Study Guide - Linked Lists

A study guide for simple linked lists in Java.

Study Guide - Linked Lists

CSC251 Study Guide ๐Ÿ”—๏ธŽ

Linked Lists Exam ๐Ÿ”—๏ธŽ

Index ๐Ÿ”—๏ธŽ

Linked Lists vs Arrays ๐Ÿ”—๏ธŽ

  • Arrays
    • can access any element directly via indexing
    • all elements grouped together
    • sitting in 1 block of memory
    • size is fixed
  • Linked Lists
    • each element sits in own block of memory (called node)
    • nodes can only be accessed in sequential order
    • appears limited
    • size varies - nodes allocated on need basis
    • list elements can be easily inserted/removed without reallocation and at any point in the list
    • no random access to data
    • no efficient form of indexing
  • Key Differences
    • underlying layout of data in memory
    • how individual elements are accessed

Linked Lists Properties ๐Ÿ”—๏ธŽ

  • overview
    • a sequence of elements arranged 1 after another with each element connected to next by a link
    • one of the simplest and most common data structures
    • can be used to implement other abstract data types
  • defintion
    • data structure of group of nodes that represent a sequence
  • diagram

Single Linked List

above is a linked list with nodes that contain 2 fields - an integer value and a link to next to the next node; last node linked to terminator symbol to signify end of list/null link

  • conceptual implementation
    • each node has data and reference (link) to next node in sequence
    • allows for insertion of removal of elements from any position in sequence
  • operations for singly linked list
    • insertion
    • deletion
    • traversal - going through entire sequence until reaching last node
  • advantages
    • dynamic data structure that allocates needed memory
    • easy implementation for insertion and deletion operations
    • other data structures can be easily executed with linked lists
    • reduce access time and can expand without more memory being used
  • disadvantages
    • usually wastes memory with pointers which requires extra storage space
    • nodes must be read sequentially
    • nodes stored in an in-contiguous manner, so more difficult to access individual nodes
    • very difficult to reverse traverse

Linked Lists Algorithms ๐Ÿ”—๏ธŽ

  • constructor for an integer node in a linked list\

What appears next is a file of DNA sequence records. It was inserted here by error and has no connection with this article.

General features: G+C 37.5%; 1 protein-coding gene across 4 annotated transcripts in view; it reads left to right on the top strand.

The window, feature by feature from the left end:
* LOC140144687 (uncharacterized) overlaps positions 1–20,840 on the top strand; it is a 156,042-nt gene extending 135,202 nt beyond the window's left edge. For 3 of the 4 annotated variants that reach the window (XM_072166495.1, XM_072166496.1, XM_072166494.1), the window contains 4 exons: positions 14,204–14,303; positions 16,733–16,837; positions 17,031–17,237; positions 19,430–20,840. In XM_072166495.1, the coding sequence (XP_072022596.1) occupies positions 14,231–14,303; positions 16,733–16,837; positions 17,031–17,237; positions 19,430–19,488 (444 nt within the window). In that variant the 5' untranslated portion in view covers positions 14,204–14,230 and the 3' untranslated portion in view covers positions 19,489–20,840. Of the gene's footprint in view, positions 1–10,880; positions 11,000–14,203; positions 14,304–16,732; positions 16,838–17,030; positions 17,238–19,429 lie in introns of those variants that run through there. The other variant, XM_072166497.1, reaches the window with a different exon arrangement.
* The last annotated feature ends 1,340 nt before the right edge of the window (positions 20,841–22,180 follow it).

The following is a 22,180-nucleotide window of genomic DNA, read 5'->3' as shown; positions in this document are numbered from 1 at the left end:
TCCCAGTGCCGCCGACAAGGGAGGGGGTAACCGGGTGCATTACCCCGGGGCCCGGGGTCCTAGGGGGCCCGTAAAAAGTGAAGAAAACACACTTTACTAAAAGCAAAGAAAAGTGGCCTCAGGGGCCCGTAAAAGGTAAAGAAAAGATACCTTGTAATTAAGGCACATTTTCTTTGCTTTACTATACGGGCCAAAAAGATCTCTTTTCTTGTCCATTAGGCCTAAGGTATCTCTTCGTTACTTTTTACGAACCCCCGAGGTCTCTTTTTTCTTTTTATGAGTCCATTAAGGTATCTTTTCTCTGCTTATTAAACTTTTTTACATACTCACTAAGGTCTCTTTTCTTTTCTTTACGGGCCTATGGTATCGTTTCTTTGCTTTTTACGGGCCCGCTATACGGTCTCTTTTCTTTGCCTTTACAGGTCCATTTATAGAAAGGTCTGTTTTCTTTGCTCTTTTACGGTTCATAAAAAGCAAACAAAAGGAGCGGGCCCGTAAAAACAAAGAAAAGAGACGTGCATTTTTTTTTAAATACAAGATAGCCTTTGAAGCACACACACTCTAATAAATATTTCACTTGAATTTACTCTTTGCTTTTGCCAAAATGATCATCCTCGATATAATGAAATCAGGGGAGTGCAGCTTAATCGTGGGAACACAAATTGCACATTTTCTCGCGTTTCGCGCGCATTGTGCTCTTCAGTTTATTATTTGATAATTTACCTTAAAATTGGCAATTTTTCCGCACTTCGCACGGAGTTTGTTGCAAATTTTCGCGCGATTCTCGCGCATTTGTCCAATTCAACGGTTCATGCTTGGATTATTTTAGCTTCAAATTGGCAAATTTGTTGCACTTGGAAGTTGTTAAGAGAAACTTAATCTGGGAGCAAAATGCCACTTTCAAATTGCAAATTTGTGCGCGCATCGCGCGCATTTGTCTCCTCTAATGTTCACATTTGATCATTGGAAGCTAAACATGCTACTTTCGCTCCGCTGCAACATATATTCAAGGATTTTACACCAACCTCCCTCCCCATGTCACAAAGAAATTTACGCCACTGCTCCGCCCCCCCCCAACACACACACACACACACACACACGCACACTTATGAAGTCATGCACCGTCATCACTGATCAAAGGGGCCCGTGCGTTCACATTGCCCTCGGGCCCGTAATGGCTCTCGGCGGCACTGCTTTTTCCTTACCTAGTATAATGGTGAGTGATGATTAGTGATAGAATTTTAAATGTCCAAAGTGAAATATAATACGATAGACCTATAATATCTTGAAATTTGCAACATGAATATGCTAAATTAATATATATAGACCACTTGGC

public Int_Node (int initialData, Int_node
    initialLink) {\
    data = initialData; //integer value\
    link = initialLink; //reference to next node in list\
  • define empty linked list\

    • pseudocode

      1. representing empty list by storing null in head reference\

        keeping track of front node by using an Int_Node reference variable called head

  • add new node to empty list\

    • pseudocode
      1. create new node for head
      2. place data in new nodeโ€™s data field
      3. make head refer to null which is initial head value
      4. connect new node to head
  • add node to front of list\

    • pseudocode
      1. create new node
      2. place data (newData) in new nodeโ€™s data field
      3. connect new node to front of list
      4. make original head refer to new head of linked list

Diagram showing how a node is inserted after an existing node
Inserting node before existing node cannot be done directly - instead you have to keep track of the previous node and insert a node after that

  • adding anywhere but front\;
    while ( != null) {\
    prev = head;\
    prev =;\
    • pseudocode
      1. set a reference named prev (for previous) to refer to node which is just before new nodeโ€™s position
  • removing node at head\

    • pseudocode
      1. directing head to node right next to it ( so that original head is removed
  • removing node anywhere

Removing Node

Removing node after given node - to find and remove a particular node, you still have to keep track of the previous element

  • traverse through list\

    while (pointer != null) {\
    pointer =;\
    • pseudocode

      1. initializing pointer to reference head

      2. while loop that keeps going through entire list until pointer (or head) is null\

        null implying that itโ€™s reached the last node because the last node will always have a null link since thereโ€™s nothing next to the last node so no link so null link

      3. pointer referenced to next node or

  • print list through traversal\

    while (pointer != null) {\
    System.out.print( + " ");\
    pointer =;\
    • pseudocode\

      same as traversal algorithm but just printing out data of pointer as you go along the node sequence with